A separate study by Lisa Rosenthal and Marci Lobel titled "Explaining Racial Disparities in Adverse Birth Outcomes: Unique Sources of Stress for Black American Women" says that experiences of racism and life stressors likely affect maternal and infant health outcomes.
For many preeclampsia patients, treatment starts to become effective after the baby is born, but Wade remained sick with preeclampsia symptoms of high blood pressure and swelling in her legs weeks after her delivery.
To see Oa'siah she was wheeled to the neonatal intensive care unit at Christus Mother Frances in her hospital bed. He was so fragile that she was not allowed to hold him, but she could softly place her finger on his stomach. He was the size of a small baby doll with delicate skin and lungs that had not fully developed.
On his second day of life, Wade was in her hospital room when she heard a call for staff needed in the NICU.
'IT WAS MY BABY'
"I said, 'Bless their heart for whoever's baby that is,' then I got a call in my room that I need to come to the NICU ASAP. It was my baby."
Wade was allowed to hold him as he died. She sang him the Bruno Mars' song "Just the Way You Are," the same song she sang to him in her belly. She was in denial of his death because she was born prematurely herself and survived.
"I didn't want to let him go," she said.
She held him as long as she could, then she gave him his first bath and some clothes.
"I never got to change his diaper," she said, "I never got to hear his cries. I don't know what he would have sounded like. He barely opened one eye when I was holding him, but I know he had brown eyes."
Wade was able to briefly leave the hospital for Oa'siah's funeral and memorial service, but she returned quickly as she was still sick.
Before she recovered, her boyfriend left her without a phone call or a reason why. Later she found out that he felt guilty for the stress he caused her. He felt like he was to blame for the loss of their child.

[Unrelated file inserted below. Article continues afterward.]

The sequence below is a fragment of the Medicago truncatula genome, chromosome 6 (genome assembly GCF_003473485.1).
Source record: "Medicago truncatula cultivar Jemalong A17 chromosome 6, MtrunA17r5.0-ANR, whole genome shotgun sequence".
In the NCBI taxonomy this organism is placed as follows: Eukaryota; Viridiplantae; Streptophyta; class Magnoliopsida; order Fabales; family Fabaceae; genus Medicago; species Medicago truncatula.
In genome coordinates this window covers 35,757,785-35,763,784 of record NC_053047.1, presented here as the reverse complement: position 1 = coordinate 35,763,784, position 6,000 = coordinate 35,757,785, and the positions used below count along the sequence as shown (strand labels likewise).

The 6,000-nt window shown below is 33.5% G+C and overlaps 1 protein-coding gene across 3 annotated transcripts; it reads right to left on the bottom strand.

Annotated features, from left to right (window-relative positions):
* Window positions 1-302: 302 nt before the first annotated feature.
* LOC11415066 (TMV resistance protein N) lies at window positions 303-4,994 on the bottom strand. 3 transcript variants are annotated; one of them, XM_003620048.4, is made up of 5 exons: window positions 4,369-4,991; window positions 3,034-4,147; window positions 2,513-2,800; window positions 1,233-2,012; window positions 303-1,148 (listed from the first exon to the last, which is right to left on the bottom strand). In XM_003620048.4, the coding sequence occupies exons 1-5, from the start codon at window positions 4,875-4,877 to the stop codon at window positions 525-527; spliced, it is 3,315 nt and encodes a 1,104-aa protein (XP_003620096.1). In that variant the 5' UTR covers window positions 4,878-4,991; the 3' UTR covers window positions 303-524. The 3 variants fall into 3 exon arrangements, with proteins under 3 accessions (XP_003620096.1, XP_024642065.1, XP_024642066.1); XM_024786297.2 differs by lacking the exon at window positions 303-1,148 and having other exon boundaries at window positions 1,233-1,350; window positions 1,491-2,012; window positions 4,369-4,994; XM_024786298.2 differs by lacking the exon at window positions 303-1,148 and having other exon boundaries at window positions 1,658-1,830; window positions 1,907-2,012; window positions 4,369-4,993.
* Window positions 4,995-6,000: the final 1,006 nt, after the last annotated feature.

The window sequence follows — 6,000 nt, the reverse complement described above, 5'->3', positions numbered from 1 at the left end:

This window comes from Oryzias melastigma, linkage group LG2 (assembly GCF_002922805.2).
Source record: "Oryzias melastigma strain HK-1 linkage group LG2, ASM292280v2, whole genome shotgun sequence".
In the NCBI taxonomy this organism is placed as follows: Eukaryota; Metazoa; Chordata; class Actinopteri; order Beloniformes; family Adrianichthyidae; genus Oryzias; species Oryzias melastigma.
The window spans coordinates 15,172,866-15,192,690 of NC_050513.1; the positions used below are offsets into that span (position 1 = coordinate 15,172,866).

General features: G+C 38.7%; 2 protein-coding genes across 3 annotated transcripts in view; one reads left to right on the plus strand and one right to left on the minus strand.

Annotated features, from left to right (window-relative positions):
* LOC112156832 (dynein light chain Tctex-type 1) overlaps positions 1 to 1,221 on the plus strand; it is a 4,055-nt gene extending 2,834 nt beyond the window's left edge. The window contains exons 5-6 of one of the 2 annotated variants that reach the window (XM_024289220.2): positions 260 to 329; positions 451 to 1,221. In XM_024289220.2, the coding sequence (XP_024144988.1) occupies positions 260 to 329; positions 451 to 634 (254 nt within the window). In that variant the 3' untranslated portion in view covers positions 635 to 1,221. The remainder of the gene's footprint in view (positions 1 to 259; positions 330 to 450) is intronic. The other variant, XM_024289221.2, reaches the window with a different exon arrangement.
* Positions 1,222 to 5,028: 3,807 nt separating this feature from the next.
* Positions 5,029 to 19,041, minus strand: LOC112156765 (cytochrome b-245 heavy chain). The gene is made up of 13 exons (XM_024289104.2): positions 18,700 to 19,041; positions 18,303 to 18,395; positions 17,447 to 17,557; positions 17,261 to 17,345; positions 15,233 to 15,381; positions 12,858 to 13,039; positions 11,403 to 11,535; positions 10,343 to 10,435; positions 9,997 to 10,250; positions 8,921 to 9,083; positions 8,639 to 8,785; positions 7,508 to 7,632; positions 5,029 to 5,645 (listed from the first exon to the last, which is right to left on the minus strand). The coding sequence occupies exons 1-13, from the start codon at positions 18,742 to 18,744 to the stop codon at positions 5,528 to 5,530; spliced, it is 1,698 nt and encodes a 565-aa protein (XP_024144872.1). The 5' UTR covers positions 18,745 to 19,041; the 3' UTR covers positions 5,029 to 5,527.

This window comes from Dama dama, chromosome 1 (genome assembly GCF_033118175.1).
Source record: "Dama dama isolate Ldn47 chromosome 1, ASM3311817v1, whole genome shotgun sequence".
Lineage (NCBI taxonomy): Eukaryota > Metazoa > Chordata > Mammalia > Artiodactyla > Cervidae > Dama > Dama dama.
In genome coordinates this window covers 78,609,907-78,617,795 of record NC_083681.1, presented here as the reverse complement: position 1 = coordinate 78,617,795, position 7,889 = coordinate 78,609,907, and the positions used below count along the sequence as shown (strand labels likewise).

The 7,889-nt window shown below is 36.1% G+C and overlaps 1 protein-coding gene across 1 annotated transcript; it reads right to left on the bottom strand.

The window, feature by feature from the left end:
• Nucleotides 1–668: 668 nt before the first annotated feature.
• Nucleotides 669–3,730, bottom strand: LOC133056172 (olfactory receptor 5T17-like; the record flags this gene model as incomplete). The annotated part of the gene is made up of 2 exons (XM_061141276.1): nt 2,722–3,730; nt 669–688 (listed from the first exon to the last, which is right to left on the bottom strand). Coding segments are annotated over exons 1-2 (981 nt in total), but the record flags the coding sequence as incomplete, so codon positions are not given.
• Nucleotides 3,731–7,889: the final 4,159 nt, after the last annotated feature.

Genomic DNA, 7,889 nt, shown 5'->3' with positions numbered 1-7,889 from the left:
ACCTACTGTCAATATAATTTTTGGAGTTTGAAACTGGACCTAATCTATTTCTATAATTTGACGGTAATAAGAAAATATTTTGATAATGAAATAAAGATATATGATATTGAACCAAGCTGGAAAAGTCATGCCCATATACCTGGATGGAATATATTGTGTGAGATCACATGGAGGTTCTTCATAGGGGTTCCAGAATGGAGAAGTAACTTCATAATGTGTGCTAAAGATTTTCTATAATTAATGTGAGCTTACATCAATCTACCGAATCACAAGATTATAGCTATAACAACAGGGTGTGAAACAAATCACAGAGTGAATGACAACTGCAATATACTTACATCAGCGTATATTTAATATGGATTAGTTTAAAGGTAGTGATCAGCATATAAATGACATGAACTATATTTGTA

When she went to get her surgery stitches removed the medical staff noticed that her blood pressure was too high, her heart rate was too low and she was very tired.
"They asked me if I was trying to commit suicide by overdosing," Wade said. "I was taking the pills as prescribed."
Wade was angry with God after her loss, but she remained strong. She knew it was OK to feel the pain and anger she felt.
She now channels her thoughts into poetry and video blog posts. She has a YouTube channel called "Tash's Journey" where she shares her poems and updates viewers on her life.
Wade still keeps in touch with her Embrace Grace mentor, Ellen Winegeart, 62, of Tyler. Winegeart will never forget receiving the phone call from Wade that she was about to undergo a C-section.
"I told my husband, Glen, to take me straight to the hospital," Winegeart said. "Tasha really had no one at the time."
Winegeart said that many of her mentees don't have family support in their pregnancy.
"Those are the girls that I really step up and walk with," she said. "I was there to love on Tasha after Oa'siah was born. Getting to walk in her journey with her has been an honor."
Embrace Grace typically celebrates group members with a baby shower or adoption celebration. Since Wade lost her child, the group decided to purchase a memorial stone for Oa'siah at The Children's Park in Tyler. Winegeart and Wade have met there the past two years for Oa'siah's birthday. The park is a place where children can play and parents can come to commemorate children who have died. Glen Winegeart and a friend were the ones who dug Oa'siah's grave at a family cemetery plot. Ellen Winegeart provided the baby boy's funeral clothes.